World News

U.S. Treasury futures jump at open as coronavirus shutdowns widen

By Alden Bentley

(Reuters) – Futures on safe-haven U.S. Treasuries jumped at the open Sunday night, implying Friday’s fall in ten-year Treasury note yields would continue as more states joined the shutdown of huge swaths of the American economy to contain the runaway spread of coronavirus.

By Sunday night, nearly one in three Americans were under orders to close up shop and stay home as the list of states imposing lockdowns expanded to include Ohio, Louisiana, Delaware, New York, California, Illinois, Connecticut and New Jersey.

U.S. Treasury Secretary Steven Mnuchin said on Fox News Sunday that the coronavirus economic relief bill being finalized by the U.S. Congress would include a one-time $3,000 payment for families and allow the Federal Reserve to leverage up to $4 trillion of liquidity to support the nation’s economy.

Mnuchin said the additional liquidity measures would allow the U.S. central bank to help a broad base of businesses to get through next 90 to 120 days.

A measure that would pump well over $1 trillion into the economy to help companies and unemployed workers faltered after it failed to get the necessary 60 votes in the 100-member Senate to clear a procedural hurdle after days of negotiations. Democrats and Republicans now move back to the negotiating table.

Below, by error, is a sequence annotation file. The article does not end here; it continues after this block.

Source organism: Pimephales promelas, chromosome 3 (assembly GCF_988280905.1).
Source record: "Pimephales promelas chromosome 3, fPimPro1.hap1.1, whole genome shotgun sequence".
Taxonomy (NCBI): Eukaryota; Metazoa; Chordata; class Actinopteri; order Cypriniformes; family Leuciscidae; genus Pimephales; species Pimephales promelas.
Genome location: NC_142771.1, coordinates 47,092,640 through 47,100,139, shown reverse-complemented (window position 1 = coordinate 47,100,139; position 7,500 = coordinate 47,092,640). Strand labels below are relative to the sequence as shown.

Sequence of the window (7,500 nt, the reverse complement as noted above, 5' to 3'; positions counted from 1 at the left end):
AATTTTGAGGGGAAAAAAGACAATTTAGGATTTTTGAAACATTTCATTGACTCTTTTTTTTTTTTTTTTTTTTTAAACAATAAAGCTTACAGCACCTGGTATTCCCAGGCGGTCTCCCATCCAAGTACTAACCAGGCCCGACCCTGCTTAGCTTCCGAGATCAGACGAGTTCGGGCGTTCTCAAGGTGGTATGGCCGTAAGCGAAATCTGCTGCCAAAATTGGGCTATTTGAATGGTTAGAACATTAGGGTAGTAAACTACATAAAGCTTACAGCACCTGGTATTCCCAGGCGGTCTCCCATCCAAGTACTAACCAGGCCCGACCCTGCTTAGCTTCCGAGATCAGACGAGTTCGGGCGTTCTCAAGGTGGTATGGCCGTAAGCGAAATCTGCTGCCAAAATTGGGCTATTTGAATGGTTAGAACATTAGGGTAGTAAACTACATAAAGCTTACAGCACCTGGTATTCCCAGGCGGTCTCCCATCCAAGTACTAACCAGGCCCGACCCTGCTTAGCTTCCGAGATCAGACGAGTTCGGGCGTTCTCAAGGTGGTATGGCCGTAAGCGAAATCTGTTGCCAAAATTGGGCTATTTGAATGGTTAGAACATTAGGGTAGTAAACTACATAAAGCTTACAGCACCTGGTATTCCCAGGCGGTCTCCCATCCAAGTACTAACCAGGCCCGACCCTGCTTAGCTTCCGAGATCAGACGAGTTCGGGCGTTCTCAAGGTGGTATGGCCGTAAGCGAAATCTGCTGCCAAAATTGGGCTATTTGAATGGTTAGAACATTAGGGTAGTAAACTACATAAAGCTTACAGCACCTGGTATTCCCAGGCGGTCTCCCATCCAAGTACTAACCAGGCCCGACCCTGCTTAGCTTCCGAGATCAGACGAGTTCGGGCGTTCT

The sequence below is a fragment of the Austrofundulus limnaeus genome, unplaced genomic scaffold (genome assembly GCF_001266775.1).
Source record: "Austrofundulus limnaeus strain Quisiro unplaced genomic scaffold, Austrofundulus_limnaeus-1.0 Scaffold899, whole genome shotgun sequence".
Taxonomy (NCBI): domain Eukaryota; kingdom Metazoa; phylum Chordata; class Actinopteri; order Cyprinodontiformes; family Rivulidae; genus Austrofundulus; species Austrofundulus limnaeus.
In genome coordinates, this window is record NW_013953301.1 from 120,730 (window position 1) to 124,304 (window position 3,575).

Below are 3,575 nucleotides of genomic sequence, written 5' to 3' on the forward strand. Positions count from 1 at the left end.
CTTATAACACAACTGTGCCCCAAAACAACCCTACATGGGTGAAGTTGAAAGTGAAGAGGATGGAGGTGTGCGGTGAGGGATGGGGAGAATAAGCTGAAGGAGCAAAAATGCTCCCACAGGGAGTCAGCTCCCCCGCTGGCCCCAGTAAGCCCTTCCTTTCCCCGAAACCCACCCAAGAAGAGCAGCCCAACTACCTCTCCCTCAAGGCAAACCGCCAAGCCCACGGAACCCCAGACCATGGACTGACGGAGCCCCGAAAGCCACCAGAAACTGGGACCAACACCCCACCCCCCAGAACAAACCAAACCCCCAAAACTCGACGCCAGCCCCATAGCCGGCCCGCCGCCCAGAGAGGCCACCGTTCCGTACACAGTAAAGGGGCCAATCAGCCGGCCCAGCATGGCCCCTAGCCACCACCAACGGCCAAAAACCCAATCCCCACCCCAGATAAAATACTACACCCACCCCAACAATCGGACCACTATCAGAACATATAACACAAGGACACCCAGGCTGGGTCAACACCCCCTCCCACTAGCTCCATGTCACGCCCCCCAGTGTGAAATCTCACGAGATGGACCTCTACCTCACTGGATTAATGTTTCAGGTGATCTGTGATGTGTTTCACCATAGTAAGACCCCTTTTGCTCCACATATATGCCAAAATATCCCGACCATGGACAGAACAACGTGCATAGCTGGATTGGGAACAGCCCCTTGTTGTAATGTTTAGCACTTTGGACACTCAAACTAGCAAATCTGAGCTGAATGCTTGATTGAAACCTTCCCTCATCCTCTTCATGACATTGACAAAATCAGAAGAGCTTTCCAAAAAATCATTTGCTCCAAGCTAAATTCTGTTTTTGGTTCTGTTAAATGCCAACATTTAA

The CBOT contract on the U.S. 10-year note <TYcv1> was last up 31/32nd with an implied yield of 0.67 percent, closing back in on the 10-year’s record-low yield of 0.318% on March 9.

S&P 500 futures <EScv1> fell the maximum allowed limit after their open, halting trade as investors displayed a continued aversion to risk.

U.S. stocks have already fallen more than 30% from their mid-February peak as the pandemic has spread, with even the safest areas of the bond market experiencing liquidity stress in a market rout not seen since the 2008 financial crisis. Even so, the pain may not be over yet, analysts and portfolio managers told Reuters on Sunday.

“This is a biological event,” said Nela Richardson, investment strategist at Edward Jones in St. Louis. “The market is a mere symptom of the global pandemic.”

(Reporting by Alden Bentley; Additional reporting by Andrea Shalal and Susan Heavey in Washington; April Joyner, Jonnelle Marte and Barbara Goldberg in New York. Editing by Daniel Wallis and Diane Craft)